Most of the Taiwanese live in Taipei and the west coast totaling approximately 10 million of the 23 populating the island. The southern and eastern parts of Taiwan are mostly inhabited by the aboriginal peoples. You can tell which homes are aboriginal because you can spot a satellite dish on the rooftops their homes. This because the Taiwanese government provided these tribes with satellites for free so that they kept abreast of the nation’s events. Without it, the aborigines can live without much technology and probably cannot be bothered to spend money to stay digitally connected.
Traveling through the east, you will spot churches with cross signs, and less temples. The three main religions are Buddhism, Christianity, and Folk religions. Buddhist temples are representative of the Han influence, given that Buddhism was brought over by the Chinese. Although Buddhism is less popular in mainland, you will see it practiced more in Taiwan, along with Taoism. Christianity has been largely adopted by aboriginal groups, a result of Dutch missionary influence in Taiwan.
Our tour guide shared that the words “Tai-wan” is not the original name of the island. It was during the 16th century, that Portuguese settles on their way to Japan, passed Taiwan and called in “Ihla Formosa” – beautiful island. This is still how Taiwan is known to many Europeans today. Then in the 17th century, when Chinese fisherman from the Fujian province of China, landed in Tainan, the southern part of Taiwan, it is said that they encountered the aborigines and asked them in Mandarin “what do you call this place?” The aborigines responded in their language “tai jouan” which sounded like Tai-wan, and could be a word for “alien” – probably how they were referring to the Chinese fisherman. Hence, Taiwan. The aborigines probably called the island “here” and called themselves “human” which is why in many of the aboriginal languages, themes of “we are human” or “human” are used to refer to themselves, as I saw in Ita Thao. It is possible they thought they were the center of the universe and civilization until the settlers arrived.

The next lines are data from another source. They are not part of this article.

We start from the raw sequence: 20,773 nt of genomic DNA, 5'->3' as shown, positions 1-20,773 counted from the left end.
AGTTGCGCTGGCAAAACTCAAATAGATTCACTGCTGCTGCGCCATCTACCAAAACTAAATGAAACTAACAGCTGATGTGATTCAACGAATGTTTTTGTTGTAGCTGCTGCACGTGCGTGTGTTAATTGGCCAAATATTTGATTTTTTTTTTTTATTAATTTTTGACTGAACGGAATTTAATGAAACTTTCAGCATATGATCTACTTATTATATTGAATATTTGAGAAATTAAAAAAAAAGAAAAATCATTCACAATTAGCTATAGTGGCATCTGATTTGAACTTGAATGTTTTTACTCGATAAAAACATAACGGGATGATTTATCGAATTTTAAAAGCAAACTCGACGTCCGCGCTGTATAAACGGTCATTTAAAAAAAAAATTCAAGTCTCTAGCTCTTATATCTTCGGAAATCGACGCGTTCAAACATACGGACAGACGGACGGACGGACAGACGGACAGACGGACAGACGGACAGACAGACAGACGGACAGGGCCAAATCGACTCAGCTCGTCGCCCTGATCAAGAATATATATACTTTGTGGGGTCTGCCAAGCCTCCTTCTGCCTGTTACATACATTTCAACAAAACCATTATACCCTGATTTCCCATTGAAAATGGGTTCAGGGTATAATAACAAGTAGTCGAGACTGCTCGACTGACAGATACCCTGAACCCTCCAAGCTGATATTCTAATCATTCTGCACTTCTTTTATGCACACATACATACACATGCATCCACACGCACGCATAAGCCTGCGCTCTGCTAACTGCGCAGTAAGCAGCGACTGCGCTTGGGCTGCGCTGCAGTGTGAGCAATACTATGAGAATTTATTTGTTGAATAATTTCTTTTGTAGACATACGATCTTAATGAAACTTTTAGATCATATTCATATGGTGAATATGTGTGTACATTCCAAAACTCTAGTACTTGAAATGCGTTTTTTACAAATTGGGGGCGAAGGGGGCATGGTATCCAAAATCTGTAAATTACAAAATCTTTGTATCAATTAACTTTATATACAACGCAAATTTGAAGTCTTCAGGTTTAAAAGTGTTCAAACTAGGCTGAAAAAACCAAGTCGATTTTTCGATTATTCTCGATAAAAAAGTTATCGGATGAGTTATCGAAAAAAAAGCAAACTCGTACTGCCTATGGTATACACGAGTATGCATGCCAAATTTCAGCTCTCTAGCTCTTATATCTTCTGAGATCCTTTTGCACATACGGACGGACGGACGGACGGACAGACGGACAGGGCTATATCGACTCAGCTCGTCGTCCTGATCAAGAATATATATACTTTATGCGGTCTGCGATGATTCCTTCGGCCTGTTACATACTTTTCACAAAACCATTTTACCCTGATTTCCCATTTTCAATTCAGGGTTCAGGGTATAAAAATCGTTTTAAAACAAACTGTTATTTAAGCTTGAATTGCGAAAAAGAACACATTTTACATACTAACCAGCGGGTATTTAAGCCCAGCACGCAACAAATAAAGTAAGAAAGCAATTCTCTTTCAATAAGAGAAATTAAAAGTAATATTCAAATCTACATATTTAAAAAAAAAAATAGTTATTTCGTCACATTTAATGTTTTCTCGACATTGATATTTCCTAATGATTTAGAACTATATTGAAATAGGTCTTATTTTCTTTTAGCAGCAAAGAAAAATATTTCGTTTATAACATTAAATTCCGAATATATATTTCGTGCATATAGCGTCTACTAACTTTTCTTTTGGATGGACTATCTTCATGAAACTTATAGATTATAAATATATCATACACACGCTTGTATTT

Our guide’s family has been in Taiwan for over 200 years and can trace his ancestry back to the Qing dynasty from the Fujian province – they represent about 70% of the country and are known as “Hoklo” or “ho lo” in Taiwanese. Fifteen percent are immigrants from China during the 17th century and known as “Hakka” or “ke jia ren” 客家人. My family, on the other hand, is part of the last generation of immigrants (from mainland) in 1949 and are known as “wai sheng ren” 外生人, mainlanders, making up about 13%.
Although there are about 14 officially recognized aboriginal tribes in modern day Taiwan, they make up only about 2.3%. After centuries of persecution by the Han people, it is suggested that about 60% of Taiwanese have aboriginal blood at present.
One thing that is the same around the world is that the dark skinned, indigenous peoples, or los originarios are persecuted and oppressed in a land that was theirs, all for the name of profit and power. The level of mistreatment differs from nation to nation. I have yet to see discrimination of the aborigines or darker skinned people by the Taiwanese. But I also have not had the opportunity to interact with them as I have had in other countries I have visited.
I will end wEditith this – a photo of me posing so that I can capture the woman behind me who has gone through great trouble to prevent any sunlight from touching her skin. Scarves, face masks, umbrellas, skin lightening creams, shoulder sleeves, hats the size of Jupiter – all to prevent one to look the way I do, California sun-kissed and tanned. The second thing by uncle said to me when he saw me was “why did you get so dark!?” He simply did not understand why I would choose to be tanned. (The first thing he said was, “you need to eat, you’re too skinny” – very Chinese).